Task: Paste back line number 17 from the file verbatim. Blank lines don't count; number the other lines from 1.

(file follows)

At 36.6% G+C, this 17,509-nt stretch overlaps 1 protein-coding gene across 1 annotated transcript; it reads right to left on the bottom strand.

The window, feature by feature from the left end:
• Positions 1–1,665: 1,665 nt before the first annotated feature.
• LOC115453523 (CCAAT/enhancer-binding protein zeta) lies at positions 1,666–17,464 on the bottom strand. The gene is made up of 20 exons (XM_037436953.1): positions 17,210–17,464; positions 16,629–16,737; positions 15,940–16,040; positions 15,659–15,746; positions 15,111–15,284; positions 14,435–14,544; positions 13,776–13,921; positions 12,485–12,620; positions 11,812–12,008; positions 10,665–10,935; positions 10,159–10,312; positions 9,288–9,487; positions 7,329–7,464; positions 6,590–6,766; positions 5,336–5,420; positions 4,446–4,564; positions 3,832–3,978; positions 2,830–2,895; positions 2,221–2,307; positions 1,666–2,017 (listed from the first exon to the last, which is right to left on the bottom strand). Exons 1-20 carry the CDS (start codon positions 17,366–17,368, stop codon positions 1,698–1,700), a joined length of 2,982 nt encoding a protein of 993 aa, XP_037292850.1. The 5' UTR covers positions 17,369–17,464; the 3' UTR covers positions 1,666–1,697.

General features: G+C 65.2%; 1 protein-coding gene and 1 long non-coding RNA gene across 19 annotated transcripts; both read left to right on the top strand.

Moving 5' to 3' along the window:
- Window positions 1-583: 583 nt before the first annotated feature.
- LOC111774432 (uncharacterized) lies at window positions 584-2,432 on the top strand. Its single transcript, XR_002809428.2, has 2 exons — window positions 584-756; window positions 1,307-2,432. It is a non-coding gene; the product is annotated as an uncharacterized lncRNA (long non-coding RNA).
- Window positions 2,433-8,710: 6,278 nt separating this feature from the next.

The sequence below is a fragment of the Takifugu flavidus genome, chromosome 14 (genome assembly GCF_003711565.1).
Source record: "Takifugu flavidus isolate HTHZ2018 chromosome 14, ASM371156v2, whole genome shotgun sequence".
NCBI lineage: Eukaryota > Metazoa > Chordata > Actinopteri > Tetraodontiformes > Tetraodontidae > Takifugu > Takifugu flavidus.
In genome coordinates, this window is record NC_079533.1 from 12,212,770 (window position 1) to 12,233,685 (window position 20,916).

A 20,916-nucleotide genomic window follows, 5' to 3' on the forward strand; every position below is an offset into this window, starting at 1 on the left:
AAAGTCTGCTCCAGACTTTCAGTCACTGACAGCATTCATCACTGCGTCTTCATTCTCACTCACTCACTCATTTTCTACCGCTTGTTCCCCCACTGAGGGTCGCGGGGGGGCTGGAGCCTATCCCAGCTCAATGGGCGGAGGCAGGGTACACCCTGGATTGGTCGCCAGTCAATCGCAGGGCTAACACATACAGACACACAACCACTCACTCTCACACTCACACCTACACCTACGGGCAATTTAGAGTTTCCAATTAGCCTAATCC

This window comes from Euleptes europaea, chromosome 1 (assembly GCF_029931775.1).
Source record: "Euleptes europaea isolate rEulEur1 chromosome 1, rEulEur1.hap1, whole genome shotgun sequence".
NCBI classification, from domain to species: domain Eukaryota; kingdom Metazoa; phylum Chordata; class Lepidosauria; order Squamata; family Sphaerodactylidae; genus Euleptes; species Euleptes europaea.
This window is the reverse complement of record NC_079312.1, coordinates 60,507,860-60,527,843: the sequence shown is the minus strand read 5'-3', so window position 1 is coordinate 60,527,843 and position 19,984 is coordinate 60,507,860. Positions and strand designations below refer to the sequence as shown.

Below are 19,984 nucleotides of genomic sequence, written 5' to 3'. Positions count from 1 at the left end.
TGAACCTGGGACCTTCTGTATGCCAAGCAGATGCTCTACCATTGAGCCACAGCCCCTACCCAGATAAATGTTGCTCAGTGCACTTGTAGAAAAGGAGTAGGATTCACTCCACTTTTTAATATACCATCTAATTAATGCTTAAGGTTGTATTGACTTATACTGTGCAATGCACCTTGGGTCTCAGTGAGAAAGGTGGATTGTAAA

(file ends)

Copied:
Source record: "Euleptes europaea isolate rEulEur1 chromosome 1, rEulEur1.hap1, whole genome shotgun sequence".